Quebec Experts: Kurds Should Break Away Now By Tessa Manuello

Sovereignty experts in Canada’s Quebec province say Kurds have a chance at independence but need to act now to ensure the strong pro-autonomy sentiment in the Kurdistan Region doesn’t fade.


Quebec Experts: Kurds Should Break Away Now


Tessa Manuello

MONTREAL, Canada — Sovereignty experts in Canada’s Quebec province say Kurds have a chance at independence but need to act now to ensure the strong pro-autonomy sentiment in the Kurdistan Region doesn’t fade.

Despite their decades-long struggle for independence and the refusal by many to assimilate into Canada’s dominant English-speaking culture, many in Quebec’s French-speaking province are apathetic about breaking away from Canada. Although Quebec residents strongly identify with a distinct, Quebecois French-speaking culture and were once ardent supporters of independence, the pro-sovereignty movement has lost steam since two referendums on the question of independence failed in the 1980s and 1990s.

Pro-sovereignists worry that their time may have passed in Quebec but say they see the exact opposite in Iraq’s semi-autonomous Kurdistan Region, where many Kurds who have rarely if ever identified with Iraq are hoping the time has come for Kurds to declare their own state given Iraq’s fragility. Kurdistan Region President Massoud Barzani implied the region might break away, telling CNN earlier this week that “after the recent events in Iraq it has been proven that the Kurdish people should seize the opportunity now.”

Patrick Bourgeois is a French Canadian author, a journalist and the president of an organization promoting an independent Quebec through the publication of pro-sovereignty writers. Bourgeois, whose organization has worked briefly with the Kurds as well as a host of other groups seeking sovereignty, including the Kabyle people in Algeria and the Palestinians, told Rudaw in a phone interview that it’s critical for groups to declare independence when momentum is on their side — even when there is war.

“I encourage the Kurds to deal with it as soon as possible. If the Kurds do not free themselves, then acceptance will become standard,” Bourgeois said.

“It’s easier to achieve liberation in times of violence rather than wait too long. Waiting too long ends up in situations like Corsica (France), Catalonia (Spain), Brittany (France), which are more complex now,” Bourgeois said.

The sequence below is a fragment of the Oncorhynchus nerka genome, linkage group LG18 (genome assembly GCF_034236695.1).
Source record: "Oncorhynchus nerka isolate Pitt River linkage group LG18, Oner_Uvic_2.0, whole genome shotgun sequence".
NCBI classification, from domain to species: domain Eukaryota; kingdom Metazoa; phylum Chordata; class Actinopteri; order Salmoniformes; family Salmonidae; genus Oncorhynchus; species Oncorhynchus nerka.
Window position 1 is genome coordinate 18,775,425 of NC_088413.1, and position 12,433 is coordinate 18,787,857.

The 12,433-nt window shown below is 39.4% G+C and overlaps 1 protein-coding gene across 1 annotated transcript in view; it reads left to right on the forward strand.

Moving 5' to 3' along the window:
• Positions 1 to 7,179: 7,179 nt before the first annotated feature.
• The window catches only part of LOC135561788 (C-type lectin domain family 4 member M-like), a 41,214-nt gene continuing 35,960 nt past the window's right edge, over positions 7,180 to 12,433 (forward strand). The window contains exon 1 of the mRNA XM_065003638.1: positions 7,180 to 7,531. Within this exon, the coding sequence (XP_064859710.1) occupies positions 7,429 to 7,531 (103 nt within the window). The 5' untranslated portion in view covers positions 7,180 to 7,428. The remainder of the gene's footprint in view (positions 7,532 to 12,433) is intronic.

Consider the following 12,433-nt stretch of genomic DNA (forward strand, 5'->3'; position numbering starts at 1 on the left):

Mario Beaulieu, the leader of the Bloc Quebecois, a political party devoted to the protection of Quebec’s interests and the promotion of Quebec sovereignty at the Canadian House of Commons, agreed, saying, “I want to share my solidarity with the Kurdish peoples, and I encourage them to continue working and fighting for their right to self-determination, it is a fundamental right.”

Since the Iraqi army collapsed earlier this month in strategic locations such as key border crossings and major Sunni-dominated cities — leaving the extremist Islamic State of Iraq and Syria (ISIS) and local tribes in control of many Sunni Arab areas — speculation is rising that Iraq will break apart. The mayhem in Iraq may well be in favor to the Kurds seeking independence, however.

Even if Iraqi Kurds have managed to establish a semi-autonomous region in which Kurdish interests can be more adequately protected, pro-sovereignty leaders and federalist experts in Quebec warn the Kurds about the weaknesses of a federalist system in taking into account the interests of a minority.

Anne Légaré is an associate professor at the University of Quebec in Montreal’s political science department who has visited Iraqi Kurdistan three times. During her first visit in 2002, she gave a series of lectures focusing on the advantages and disadvantages of federalism, using Quebec’s challenges as an example.

Like Kurds in Iraq, French Canadians enjoy some autonomy under Canada’s federalist system: They use French civil law for civil and commercial matters, and French is recognized as one of the country’s two official languages. But French Canadians remain concerned about their rights, particularly the right to use the French language in English-dominated Canada.

Laws protecting the French language have been flouted many times, including by brand-name international chains in Quebec where private businesses must operate in French. The creeping dominance of English, however, shows that the institutions in Quebec have a limited influence over the enforcement of Quebec’s language law.

Since gaining semi autonomy in 1991 Iraqi Kurds have used their language widely and officially — in government institutions and schools, for example, where Arabic can be hard to come by. Kurdish is recognized as the national language of Iraq along with Arabic, but it is rarely, if ever, used outside of Kurdistan, including on government forms or in state institutions.

Language rights are just one of many issues for the Kurds, however, who suffered persecution and genocide under Saddam Hussein’s Baathist regime. Given the bloody history in Kurdistan, Légaré said the people of Quebec are “much less fervent” than Kurds about autonomy even though the Quebecois identity is ‘’more fragile’’ than the Kurds.

“The identity of the Quebec people cannot be compared with the Kurdish identity’s strength,” she said. “The Kurdish identity is something that lasted over centuries, that is very strong and that is supported significantly by its past. Quebec identity is more modern, contemporary, and more complicated because of its Northern American belonging, and the fact that it is within Canada that is an Anglo-Saxon country.”

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